Weekend Music: Everybody Wants to Rule the World (and announcements)

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I know I’ve shared this here before, but I’m playing the world domination thing for laughs this week, and I’ve heard lots of people like the Hunger Games ūüėČ
Things you need to know:
  • I am on vacation next week with the family. I’ll be keeping tabs, but only around if something comes up or someone really needs to chat, and only responding in the evenings. Contributors’ posts will go as normal, and we may even have a surprise thrown into the mix.
  • I’ve done a little mini promotion for Suze81’s #SundayBlogShare this week. If you plan to share links on Sunday, you need to give Suzie’s post a read. I’m using a couple of Follow Fridays today to give people an easy way to spread the word. If you’d like to join in, I have a post for you at Just Gene’O, and if it’s not your thing, no worries.
  • I’ve got drafts piled up around my ears, but nothing that can’t wait and nothing that won’t be much improved if I work on them a little more. My Saturday Coffee post at Just Gene’O will be my last personal post until I get back unless something comes up that can’t wait.
  • Photoblogging is not going away. I’m just a little short on time to do the loading-and-publishing part of the blogging right now. If you’re following for the photos, stick with us. They’ll be back.
Have a great weekend, all!

Top Ten Tuesday: Top Ten Books on My Fall Reading List

Each week, the good folks at The Broke and the Bookish host a meme post they call Top Ten Tuesday. They provide topics well in advance and even have a way to share your links with other Top Ten Tuesday bloggers. I love these posts, and I haven’t written anything substantial here in awhile, so this seems a good week to jump back into the TTT game. Enjoy!

1. The Benevolence Archives vol. 1 by Luther M. Siler

This is a collection of novella-length science fiction stories that I intended to read this summer. The author is the delightfully demented genius behind the blog Infinite Free Time, and everyone I’ve talked to who’s read this book so far has thoroughly enjoyed it, so it’s at the top of my list.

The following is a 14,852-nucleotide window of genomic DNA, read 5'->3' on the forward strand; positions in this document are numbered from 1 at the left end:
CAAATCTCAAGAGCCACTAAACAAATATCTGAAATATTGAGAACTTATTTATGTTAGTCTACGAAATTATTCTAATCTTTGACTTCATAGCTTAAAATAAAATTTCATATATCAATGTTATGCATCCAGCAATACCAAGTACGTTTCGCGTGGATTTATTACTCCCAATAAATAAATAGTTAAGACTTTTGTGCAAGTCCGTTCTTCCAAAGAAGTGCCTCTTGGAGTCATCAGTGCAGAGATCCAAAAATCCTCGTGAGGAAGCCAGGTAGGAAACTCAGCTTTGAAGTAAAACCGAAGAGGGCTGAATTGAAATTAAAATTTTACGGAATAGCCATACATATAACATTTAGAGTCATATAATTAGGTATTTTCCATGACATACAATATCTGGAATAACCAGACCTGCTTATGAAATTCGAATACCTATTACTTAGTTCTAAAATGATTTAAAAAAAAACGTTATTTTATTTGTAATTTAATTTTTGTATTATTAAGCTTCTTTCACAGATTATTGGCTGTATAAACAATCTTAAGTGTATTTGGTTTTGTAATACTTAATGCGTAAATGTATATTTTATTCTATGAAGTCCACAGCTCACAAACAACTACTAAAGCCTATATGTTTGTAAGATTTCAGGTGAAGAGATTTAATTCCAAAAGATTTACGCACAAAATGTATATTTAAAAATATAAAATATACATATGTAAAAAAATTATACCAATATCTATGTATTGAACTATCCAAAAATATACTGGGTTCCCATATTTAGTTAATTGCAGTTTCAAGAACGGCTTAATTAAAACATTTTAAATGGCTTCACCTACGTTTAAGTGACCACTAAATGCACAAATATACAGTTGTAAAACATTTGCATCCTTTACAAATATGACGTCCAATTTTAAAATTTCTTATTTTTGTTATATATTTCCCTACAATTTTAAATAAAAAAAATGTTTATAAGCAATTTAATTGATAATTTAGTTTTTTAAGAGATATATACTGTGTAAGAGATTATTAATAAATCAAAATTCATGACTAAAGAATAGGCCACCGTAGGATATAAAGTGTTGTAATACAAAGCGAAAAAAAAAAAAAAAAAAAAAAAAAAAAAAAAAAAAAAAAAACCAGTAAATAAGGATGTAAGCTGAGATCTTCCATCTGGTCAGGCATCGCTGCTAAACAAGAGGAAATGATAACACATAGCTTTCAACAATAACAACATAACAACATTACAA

2. Storm Front by Jim Butcherdresden wallpaper

The first novel in the Dresden Files series. While I need to commit to another fantasy series even less than I need to try and follow one more t.v. series, the premise intrigues me. This one’s been on my tbr list for awhile, and I’m thinking I might actually pick it up this fall.

3. The Hunger Games by Suzanne Collins

I feel as though this one is a matter of cultural literacy at this point. I’m tired of reading Hunger Games posts and having to say “um well, since I haven’t read it I hesitate to say too much about it but . . .”

4. Lamb by Christopher Moore

Diana loaned this one to me over the summer, and I’ve not gotten around to it yet.

5. The Collector by John Fowles

I’ve been wanting to read this one for years, but I always forget about it when I go for library books. I saw a friend of mine reading it for a course a couple of weeks ago and made a mental note¬†to put it on the list.

6. Batman: The Killing Joke by Alan Moore, Ill. By Brian Bolland

the-killing-joke-deluxe-front-cover1This is the most influential Batman story I’ve never read. Judging from the conversations I had over the summer on some of Jeremy’s Batman threads and at CompGeeks, I really need to get on this one. Fortunately, Jeremy loaned me a copy yesterday, and it’s a quick read.

7. One of our Thursdays is Missing by Jasper Fforde

I binged on Fforde’s Thursday Next series a couple of summers ago, and this is where I left off. I’m hoping to get caught up on the series this fall.

8. Interworld by Neil Gaiman and Michael Reaves